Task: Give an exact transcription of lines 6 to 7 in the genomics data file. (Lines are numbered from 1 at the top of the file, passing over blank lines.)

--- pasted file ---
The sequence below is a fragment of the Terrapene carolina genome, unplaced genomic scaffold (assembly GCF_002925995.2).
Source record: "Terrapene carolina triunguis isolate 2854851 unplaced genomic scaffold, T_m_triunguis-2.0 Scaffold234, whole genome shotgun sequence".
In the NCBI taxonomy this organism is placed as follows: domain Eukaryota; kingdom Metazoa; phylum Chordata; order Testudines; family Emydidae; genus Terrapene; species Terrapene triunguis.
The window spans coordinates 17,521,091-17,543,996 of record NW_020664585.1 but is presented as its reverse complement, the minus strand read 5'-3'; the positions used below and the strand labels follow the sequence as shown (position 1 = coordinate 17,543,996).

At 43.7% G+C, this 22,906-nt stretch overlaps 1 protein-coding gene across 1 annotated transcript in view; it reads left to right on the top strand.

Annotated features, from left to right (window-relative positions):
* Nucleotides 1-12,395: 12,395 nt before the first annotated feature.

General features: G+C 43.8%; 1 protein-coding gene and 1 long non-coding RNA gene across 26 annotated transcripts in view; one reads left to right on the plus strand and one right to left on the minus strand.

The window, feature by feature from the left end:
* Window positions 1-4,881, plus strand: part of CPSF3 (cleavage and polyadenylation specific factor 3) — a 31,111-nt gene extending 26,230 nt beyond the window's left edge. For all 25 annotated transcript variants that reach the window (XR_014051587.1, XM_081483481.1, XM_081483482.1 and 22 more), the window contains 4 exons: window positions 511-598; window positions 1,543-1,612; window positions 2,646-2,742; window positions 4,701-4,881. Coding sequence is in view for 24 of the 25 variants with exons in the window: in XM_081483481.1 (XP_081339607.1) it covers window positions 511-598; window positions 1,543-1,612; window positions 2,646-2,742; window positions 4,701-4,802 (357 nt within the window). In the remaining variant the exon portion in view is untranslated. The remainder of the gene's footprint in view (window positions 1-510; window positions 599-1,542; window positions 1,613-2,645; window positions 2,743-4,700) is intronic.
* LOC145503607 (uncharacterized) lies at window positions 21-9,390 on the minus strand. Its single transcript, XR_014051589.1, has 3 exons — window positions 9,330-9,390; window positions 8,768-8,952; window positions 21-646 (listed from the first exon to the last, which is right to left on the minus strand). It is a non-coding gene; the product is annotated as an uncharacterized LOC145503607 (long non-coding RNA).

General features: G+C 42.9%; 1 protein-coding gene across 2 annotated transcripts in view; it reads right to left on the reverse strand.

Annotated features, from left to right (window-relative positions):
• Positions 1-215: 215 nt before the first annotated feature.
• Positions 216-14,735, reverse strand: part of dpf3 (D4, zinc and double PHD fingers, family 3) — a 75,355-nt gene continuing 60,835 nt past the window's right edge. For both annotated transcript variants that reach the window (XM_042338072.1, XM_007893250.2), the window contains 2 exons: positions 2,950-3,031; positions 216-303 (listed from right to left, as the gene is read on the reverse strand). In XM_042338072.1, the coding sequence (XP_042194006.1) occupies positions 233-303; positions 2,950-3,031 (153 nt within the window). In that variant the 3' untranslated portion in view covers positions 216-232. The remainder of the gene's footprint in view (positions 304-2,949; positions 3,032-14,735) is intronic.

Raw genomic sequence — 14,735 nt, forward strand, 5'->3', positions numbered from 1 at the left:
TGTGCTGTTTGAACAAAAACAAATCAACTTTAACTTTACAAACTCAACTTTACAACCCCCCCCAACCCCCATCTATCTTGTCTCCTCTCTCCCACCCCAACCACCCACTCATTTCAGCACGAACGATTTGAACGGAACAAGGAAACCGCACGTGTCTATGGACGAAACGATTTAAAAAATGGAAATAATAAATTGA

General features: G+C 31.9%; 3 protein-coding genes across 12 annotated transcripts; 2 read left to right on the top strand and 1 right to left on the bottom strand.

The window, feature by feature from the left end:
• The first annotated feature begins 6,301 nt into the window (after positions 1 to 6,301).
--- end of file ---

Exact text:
Annotated features, from left to right (window-relative positions):
* Nucleotides 1-12,395: 12,395 nt before the first annotated feature.